Blurred lines on the cam­paign trail


For bet­ter or worse, faith­based vot­ing tends to be the norm. Many of us vote af­ter se­lect­ing the cam­paign mes­sages that best ac­cord with our deeply held be­liefs. There is a com­monly held view, for in­stance, that Na­tional is bet­ter at manag­ing the econ­omy. Sim­i­larly, there is an in­grained be­lief that Labour is prone to be­ing a ‘‘tax and spend’’ light­weight on the econ­omy.

Cred­i­ble, more nu­anced ev­i­dence ex­ists to the con­trary. The last time Labour was in power, it ran eight years of bud­get sur­pluses and – rather than spend­ing up large on so­cial causes – it paid down gov­ern­ment debt, such that New Zealand was well placed to ride out the im­pact of the Global Fi­nan­cial Cri­sis. What­ever else he was, Michael Cullen was hardly a tax and spend light­weight.

In a con­text where vot­ing is dic­tated by these pre-ex­ist­ing nar­ra­tives as much as by ra­tio­nal choice, trust be­comes an essen­tial el­e­ment in the mix. Given how fake news is now a global con­cern, it was hardly sur­pris­ing that one of the main tele­vi­sion de­bates be­tween Labour’s Jacinda Ardern and Na­tional’s Bill English be­gan with a ques­tion about whether vot­ers can any longer trust politi­cians not to lie.

Ar­guably, as this cam­paign heads into the home straight, the line be­tween po­lit­i­cal spin and out­right false­hood has be­come more blurred than in any other elec­tion in re­cent mem­ory. The al­le­ga­tion, for in­stance, of an $11.7 bil­lion hole in Labour’s al­ter­na­tive bud­get, and the sim­i­larly ex­trav­a­gant claims of a $50,000 im­pact upon farm­ers of Labour’s wa­ter tax pro­posal, have now been widely de­bunked.

For its part, Labour did its own cred­i­bil­ity no favours by ini­tially claim­ing that the hous­ing cri­sis was so ur­gent that it may need to en­act a mean­ing­ful cap­i­tal gains tax dur­ing its first term - only to backpedal un­der fire, and prom­ise that any prop­erty tax changes wouldn’t now hap­pen un­til af­ter the 2020 elec­tion.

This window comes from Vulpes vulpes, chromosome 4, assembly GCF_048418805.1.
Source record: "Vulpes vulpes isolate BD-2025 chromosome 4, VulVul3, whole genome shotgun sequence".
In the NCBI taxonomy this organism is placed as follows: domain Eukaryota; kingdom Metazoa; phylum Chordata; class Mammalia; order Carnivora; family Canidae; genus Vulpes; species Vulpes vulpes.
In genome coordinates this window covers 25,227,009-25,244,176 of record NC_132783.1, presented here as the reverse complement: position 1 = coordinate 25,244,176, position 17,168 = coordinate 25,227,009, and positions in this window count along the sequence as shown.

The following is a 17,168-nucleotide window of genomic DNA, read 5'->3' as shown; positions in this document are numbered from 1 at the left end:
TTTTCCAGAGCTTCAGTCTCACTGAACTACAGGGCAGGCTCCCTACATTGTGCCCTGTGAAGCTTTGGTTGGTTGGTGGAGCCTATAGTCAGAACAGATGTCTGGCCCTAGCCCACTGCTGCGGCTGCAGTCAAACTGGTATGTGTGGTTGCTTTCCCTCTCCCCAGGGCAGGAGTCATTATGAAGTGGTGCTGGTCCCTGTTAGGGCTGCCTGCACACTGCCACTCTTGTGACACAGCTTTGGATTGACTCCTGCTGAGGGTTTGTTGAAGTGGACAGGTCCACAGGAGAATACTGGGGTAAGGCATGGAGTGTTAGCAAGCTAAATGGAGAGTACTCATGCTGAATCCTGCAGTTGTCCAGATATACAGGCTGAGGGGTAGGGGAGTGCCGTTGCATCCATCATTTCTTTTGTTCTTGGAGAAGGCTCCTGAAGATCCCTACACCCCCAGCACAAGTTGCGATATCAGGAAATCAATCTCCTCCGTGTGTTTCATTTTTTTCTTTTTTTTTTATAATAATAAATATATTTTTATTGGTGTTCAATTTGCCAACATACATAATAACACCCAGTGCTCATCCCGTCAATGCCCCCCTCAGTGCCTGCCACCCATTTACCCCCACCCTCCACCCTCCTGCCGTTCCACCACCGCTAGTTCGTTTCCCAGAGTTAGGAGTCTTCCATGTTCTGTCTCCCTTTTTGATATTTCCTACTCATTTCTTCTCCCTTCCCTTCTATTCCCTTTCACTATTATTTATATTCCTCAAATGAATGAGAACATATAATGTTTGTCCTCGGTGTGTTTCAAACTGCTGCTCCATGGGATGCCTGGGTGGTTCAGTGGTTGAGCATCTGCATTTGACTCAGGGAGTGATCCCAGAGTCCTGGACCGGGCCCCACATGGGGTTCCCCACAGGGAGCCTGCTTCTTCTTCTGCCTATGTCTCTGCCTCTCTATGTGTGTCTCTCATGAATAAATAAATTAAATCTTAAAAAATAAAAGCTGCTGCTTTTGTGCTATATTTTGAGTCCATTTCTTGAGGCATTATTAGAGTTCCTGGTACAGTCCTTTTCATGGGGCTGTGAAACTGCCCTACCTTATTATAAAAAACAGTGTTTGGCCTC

Oddly, the most com­pelling cam­paign ex­am­ple of politi­cians play­ing fast and loose with the truth emerged from the re­cent past. Two years ago, the Key gov­ern­ment was un­der fire for wast­ing $11 mil­lion of tax­payer money in pay­ing off a Saudi prince ag­grieved by New Zealand’s ban on live sheep ex­ports. At the time, For­eign Min­is­ter Mur­ray Mc­Cully claimed he had been act­ing on le­gal ad­vice from MFAT, sup­pos­edly to pre­vent this coun­try from be­ing sued.

Last week, af­ter two years of fight­ing un­der the Of­fi­cial In­for­ma­tion Act over the priv­i­leged na­ture of of­fi­cial ad­vice to min­is­ters, RNZ could fi­nally re­veal that MFAT had never given any such ad­vice. Ba­si­cally, le­gal priv­i­lege had been in­voked to sup­port a fic­tional cover story meant to ra­tio­nalise the pay­out to this very lucky Saudi prince.

Mc­Cully and then-PM John Key have since left the po­lit­i­cal stage. Still, one might have ex­pected the Saudi rev­e­la­tions would dent the cred­i­bil­ity of then-Fi­nance Min­is­ter Bill English, who signed off the multi-mil­lion dol­lar pay­out. Yet there’s been barely a rip­ple.

With­out much ado, the elec­tion 2017 cam­paign ap­pears to have crossed the bor­der­line be­tween po­lit­i­cal spin and out­right lies.

Yet only the me­dia, per­haps, has ever felt there was all that much of a dif­fer­ence.

Newspapers in English

Newspapers from New Zealand

© PressReader. All rights reserved.